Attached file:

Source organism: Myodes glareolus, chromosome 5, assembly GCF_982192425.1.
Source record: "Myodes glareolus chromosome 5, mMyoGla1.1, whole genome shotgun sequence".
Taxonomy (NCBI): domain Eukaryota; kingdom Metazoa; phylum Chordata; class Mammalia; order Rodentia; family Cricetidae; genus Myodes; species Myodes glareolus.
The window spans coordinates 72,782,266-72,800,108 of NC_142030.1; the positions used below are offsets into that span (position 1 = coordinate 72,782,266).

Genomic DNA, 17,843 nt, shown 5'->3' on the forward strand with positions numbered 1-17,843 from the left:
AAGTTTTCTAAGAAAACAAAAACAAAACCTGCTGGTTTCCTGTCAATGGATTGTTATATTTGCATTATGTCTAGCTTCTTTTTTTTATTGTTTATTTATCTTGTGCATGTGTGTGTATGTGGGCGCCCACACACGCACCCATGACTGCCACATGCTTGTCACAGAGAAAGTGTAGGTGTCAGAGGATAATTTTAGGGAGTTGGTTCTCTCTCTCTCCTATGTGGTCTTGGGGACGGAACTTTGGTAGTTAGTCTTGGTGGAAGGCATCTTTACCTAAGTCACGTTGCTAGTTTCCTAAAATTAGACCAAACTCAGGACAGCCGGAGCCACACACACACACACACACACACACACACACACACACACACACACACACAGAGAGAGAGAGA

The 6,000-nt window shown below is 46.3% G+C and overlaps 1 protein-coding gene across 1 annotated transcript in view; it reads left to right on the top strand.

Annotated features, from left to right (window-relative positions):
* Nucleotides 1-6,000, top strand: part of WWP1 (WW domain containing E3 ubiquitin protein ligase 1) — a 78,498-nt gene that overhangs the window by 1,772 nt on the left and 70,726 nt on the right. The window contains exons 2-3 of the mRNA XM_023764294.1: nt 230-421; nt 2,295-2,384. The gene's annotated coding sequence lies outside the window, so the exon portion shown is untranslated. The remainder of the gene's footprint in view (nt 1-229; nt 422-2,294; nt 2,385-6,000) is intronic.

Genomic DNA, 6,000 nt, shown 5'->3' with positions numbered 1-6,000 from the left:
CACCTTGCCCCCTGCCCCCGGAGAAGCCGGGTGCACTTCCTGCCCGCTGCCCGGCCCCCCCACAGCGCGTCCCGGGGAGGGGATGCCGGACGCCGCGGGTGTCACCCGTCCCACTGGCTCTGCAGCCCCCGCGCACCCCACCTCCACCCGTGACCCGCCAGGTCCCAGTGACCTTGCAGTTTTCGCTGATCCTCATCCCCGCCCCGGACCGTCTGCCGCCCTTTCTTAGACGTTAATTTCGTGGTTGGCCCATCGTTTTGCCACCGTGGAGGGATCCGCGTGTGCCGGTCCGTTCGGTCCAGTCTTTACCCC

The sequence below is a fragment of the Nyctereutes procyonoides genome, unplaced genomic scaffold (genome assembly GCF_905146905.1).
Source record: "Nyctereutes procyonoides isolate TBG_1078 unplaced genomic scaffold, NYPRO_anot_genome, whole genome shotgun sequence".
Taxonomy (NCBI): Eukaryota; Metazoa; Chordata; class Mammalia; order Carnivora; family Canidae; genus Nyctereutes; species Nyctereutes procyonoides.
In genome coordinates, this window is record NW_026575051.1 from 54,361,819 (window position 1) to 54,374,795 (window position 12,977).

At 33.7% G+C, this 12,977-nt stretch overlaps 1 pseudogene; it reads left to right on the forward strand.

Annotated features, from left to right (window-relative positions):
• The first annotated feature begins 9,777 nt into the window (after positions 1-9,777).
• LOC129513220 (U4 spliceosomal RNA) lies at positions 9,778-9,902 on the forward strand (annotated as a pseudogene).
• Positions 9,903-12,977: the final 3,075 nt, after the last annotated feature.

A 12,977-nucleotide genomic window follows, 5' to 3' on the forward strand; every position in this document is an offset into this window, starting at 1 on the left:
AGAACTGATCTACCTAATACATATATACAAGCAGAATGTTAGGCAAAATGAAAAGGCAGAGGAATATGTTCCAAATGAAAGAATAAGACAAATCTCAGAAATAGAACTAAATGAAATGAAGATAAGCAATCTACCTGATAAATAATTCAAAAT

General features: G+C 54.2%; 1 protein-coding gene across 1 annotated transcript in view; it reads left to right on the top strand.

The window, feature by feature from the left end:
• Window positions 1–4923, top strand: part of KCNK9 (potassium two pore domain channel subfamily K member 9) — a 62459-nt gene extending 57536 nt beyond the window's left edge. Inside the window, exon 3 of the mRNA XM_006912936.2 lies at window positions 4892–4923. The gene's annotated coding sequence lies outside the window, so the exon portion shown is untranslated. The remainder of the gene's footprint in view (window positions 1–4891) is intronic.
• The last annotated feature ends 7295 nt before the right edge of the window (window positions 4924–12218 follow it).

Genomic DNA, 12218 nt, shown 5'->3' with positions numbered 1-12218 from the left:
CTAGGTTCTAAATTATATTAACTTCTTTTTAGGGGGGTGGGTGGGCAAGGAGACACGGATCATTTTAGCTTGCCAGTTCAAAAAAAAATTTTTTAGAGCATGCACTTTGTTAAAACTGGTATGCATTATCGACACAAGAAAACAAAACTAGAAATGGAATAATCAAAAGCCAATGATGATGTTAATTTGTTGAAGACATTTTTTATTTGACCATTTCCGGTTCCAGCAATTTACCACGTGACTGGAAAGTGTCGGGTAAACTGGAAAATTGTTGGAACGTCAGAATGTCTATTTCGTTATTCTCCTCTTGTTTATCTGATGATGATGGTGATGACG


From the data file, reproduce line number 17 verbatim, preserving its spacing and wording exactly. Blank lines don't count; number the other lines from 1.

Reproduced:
Annotated features, from left to right (window-relative positions):